The Wylies own a cottage near North Lake, a town in northern Alberta brimming with quiet judgment and rude health and stuck economically between lumbering and resorts, as if it can't quite make up its mind whether to frolic in the wilderness or to hack it to smithereens. The Canadian government, in the final land bonanza of 1917, granted Dale Wylie and his brother, Max, a complete section along the Peace River, and in 1937, Dale assumed eight thousand acres on the north side of North Lake, land so scarred by clear-cutting for the lumber mill in Tamaskan that the locals branded Dale a rich American idiot for the outlay of twenty dollars. Now, regrown into a private wilderness, the Wylie property, encompassing three lakes, amounts to a province within a province.
The Wylie cottage itself lacks ambition, at least by the standards of the pleasure domes to weekend warriordom which the Kublai Khans of our moment tend to fantasize for themselves. No Sea-doos or bouncing water trampolines here. Just a small dock for the floatplane, and two canoes by the water, birch bark canoes handcrafted by a local tribe of Dene. A Gothic fireplace, imported in blocks from a German castle, dominates the cottage interior, but otherwise the place is an ordinary Canadian cottage--maybe cleaner than most since a family in the area served as caretakers, trimming the edges of their lawns in the summer and shoveling the Alpine roof of billowy snowdrifts in winter, then in the spring cracking the windows against the cozy atavism of rot. For these infrequent services the local family, the Cabots, earned several thousand dollars a year, even if, that year, the Wylies never bothered to open the place. It was a good deal for that family.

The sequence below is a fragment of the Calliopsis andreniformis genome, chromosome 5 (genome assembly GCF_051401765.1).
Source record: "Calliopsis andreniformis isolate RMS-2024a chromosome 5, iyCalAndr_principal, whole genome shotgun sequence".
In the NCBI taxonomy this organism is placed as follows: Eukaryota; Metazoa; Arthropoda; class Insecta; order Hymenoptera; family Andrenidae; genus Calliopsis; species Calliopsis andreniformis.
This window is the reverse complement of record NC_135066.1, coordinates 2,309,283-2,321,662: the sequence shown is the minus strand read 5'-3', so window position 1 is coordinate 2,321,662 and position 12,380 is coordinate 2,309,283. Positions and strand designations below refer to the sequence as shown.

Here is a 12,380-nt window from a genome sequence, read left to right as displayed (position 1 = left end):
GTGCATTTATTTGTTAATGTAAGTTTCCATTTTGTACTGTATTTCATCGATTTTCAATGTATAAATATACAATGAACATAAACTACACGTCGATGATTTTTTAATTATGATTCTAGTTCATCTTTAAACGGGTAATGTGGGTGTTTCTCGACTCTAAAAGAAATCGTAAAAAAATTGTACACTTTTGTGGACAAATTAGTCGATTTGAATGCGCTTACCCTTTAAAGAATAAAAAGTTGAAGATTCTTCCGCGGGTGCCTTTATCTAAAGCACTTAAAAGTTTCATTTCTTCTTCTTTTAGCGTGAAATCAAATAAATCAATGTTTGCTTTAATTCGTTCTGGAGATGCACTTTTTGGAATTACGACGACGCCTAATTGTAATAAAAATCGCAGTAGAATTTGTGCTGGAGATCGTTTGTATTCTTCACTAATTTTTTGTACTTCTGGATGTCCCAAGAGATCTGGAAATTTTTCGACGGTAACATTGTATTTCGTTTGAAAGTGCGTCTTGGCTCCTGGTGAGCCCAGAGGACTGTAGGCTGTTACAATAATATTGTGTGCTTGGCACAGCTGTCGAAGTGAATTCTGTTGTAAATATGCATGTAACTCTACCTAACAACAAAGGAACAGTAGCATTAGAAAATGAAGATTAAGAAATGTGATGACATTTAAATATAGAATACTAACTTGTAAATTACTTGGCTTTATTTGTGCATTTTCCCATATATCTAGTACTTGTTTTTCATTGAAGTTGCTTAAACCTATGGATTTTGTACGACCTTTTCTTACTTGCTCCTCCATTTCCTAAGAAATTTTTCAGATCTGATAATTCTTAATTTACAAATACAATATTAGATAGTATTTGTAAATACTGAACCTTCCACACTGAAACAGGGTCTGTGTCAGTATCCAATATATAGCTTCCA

I should know because that family was mine. North Lake was my home. My name is Jamie Cabot. It remains Jamie no matter what I do. I have tried to turn myself into James twice, first when I went away to university, and again when I went away to New York. Though I asserted my Jamesness both times, I inevitably drifted back to Jamie. Now I am resigned. Maybe when I'm sixty, it will change itself to Jim. My grandfather was a Jim Cabot, and one sweltering Depression day, he helped lay the foundation of the Wylies' cottage between snorts of homemade rum and pineapple juice. Later my mother straightened the doilies on the arms of their sofas. During my childhood, the Wylie family had a vague other-worldliness. I recall, as one of my earliest memories, their floater plane circling overhead in a delicate maple-seed half helix and then skimming, skipping like a stone over the drab lake water. Even as a child, four or five years old, that machine--so like a radio-operated toy--bred in me a sense of my remoteness, my status on the periphery of the world. There are still unnamed lakes in Canada, places marked with numbers because no one cares enough to entitle them. North Lake was such a place, a few random cottages strewn among the boulders and pines. Looking up into the pure overbearing sky at the elegant descending curve of the Wylie biplane, I knew I came from the north, the nothingness, the irrelevant truth.
As an adolescent, when my allowance hinged on how neatly I mowed their lawn, the Wylies were a chore. Or sometimes a lark. I would break into the cottage with my high school friends to drink and screw and listen to the cheesy, lovable collection of antique country records, all neatly filed in red milk crates. Hank Williams. The Carter Family. Johnny Cash before he became interesting. It was either the Wylie place or the quarry, where the chilling howls of distant wolves would sour our jokes, sliver into our make-out sessions, collapse our attempts at nonchalance with that truest sound, the howl.
My mother may never have mentioned the Wylies by name. I only remember her calling them "the family," as in "the family are coming up so you'd better go over and trim those hedges" or "I never hear if the family are coming to stay until they come to stay." My father called them "the Americans." I thought of them as "the money." Only when I left North Lake--on a Greyhound bus rather than a floatplane--only when I ran as far from home as I could run, intellectually and geographically and morally, did I begin to fathom their prominence. Nothing is stranger to me than the idea that people I know, even casually, matter. I was raised to irrelevance the way Catholics are raised to the Church. I know in my bones that life must be happening elsewhere.